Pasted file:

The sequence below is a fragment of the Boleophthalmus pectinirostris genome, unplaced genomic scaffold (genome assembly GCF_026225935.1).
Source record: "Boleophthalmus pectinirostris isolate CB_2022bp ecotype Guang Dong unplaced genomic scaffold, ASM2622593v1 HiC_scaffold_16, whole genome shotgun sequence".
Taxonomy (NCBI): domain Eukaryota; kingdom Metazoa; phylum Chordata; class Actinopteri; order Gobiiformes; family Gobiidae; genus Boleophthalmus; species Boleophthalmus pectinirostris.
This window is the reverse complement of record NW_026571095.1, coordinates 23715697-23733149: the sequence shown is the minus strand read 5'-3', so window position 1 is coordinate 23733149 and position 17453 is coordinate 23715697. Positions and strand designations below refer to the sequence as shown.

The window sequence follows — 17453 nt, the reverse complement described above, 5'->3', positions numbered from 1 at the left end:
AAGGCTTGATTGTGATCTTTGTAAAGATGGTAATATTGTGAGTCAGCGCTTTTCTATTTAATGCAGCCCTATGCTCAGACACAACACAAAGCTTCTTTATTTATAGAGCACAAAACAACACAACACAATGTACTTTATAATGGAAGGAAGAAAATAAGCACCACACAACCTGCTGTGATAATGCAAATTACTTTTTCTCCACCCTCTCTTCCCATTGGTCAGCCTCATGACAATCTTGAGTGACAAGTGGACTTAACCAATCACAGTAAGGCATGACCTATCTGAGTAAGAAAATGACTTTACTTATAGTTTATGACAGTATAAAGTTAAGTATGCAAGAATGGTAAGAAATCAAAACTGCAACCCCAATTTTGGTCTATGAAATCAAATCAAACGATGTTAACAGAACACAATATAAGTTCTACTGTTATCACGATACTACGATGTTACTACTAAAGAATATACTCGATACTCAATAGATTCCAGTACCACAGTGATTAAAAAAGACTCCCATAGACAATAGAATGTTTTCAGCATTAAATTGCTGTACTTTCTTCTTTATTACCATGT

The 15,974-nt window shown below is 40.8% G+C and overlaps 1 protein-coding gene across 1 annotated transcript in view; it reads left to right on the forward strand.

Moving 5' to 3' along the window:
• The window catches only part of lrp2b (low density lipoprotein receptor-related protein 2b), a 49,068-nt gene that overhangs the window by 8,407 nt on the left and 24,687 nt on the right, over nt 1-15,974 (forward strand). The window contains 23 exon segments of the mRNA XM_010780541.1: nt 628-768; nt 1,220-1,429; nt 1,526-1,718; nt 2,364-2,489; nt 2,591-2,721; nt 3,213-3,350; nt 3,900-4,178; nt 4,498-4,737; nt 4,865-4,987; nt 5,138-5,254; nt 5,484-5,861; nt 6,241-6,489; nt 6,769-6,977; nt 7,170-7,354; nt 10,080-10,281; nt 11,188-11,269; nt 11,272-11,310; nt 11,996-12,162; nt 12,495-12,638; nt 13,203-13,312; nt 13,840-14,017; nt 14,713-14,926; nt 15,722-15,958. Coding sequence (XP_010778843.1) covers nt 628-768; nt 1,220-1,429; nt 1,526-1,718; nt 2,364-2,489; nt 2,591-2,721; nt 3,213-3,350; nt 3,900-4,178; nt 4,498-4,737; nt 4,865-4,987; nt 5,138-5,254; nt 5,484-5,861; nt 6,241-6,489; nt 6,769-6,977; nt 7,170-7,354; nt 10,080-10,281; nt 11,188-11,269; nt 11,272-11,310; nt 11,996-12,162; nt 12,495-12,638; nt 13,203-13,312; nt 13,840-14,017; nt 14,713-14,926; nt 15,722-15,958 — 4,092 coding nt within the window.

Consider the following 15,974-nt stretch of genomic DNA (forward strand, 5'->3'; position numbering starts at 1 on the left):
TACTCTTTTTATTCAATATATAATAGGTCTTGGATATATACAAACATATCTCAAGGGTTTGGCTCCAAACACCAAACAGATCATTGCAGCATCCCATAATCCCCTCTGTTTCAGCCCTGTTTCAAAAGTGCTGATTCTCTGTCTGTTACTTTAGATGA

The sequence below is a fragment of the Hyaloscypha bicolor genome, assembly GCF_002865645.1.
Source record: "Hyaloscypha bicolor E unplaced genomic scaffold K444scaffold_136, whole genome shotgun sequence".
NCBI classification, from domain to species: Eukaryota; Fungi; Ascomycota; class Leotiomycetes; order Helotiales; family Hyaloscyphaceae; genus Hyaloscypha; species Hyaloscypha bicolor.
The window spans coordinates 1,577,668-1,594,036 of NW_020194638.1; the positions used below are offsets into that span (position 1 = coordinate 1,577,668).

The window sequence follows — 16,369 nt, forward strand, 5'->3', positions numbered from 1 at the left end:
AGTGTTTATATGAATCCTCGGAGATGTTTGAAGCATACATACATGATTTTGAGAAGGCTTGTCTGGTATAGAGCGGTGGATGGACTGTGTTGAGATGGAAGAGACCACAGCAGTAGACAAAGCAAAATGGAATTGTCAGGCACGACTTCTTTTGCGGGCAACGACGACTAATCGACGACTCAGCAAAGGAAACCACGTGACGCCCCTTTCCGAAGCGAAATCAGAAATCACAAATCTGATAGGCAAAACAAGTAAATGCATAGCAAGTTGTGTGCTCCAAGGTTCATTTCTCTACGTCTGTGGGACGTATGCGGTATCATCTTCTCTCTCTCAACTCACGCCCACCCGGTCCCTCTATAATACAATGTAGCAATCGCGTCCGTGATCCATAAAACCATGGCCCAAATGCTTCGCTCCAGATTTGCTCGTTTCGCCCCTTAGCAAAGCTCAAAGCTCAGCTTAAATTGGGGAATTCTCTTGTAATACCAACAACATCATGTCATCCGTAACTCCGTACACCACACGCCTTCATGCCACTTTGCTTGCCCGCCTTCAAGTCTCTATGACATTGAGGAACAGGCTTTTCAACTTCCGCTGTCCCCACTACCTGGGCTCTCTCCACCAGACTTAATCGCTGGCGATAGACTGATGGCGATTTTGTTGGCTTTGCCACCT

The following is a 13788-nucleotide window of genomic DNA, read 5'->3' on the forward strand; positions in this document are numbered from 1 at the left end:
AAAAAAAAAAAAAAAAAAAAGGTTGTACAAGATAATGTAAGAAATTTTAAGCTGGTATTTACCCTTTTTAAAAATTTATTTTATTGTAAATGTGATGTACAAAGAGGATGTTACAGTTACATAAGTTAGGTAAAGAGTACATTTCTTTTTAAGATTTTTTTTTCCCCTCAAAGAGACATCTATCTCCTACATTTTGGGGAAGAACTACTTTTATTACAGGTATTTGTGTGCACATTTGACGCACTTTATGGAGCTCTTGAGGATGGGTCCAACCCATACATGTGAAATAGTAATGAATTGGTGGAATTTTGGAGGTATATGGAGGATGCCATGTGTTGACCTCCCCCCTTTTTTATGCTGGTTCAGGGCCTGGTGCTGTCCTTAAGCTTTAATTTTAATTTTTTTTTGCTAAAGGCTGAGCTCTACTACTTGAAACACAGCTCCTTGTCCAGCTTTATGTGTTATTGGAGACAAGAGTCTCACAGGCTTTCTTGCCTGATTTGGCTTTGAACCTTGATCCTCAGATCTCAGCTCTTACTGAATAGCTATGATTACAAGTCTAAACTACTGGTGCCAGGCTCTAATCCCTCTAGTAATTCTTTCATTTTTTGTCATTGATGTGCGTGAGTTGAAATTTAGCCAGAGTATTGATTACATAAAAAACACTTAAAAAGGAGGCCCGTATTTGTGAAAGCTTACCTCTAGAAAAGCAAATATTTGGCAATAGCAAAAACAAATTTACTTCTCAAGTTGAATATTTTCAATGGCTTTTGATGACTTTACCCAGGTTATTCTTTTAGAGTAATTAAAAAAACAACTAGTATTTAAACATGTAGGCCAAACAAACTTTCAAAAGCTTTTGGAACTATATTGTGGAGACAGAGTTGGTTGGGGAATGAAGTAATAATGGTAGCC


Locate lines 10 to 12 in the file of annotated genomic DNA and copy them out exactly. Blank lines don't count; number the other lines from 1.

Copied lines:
Consider the following 15,974-nt stretch of genomic DNA (forward strand, 5'->3'; position numbering starts at 1 on the left):
TACTCTTTTTATTCAATATATAATAGGTCTTGGATATATACAAACATATCTCAAGGGTTTGGCTCCAAACACCAAACAGATCATTGCAGCATCCCATAATCCCCTCTGTTTCAGCCCTGTTTCAAAAGTGCTGATTCTCTGTCTGTTACTTTAGATGA

The sequence below is a fragment of the Hyaloscypha bicolor genome, assembly GCF_002865645.1.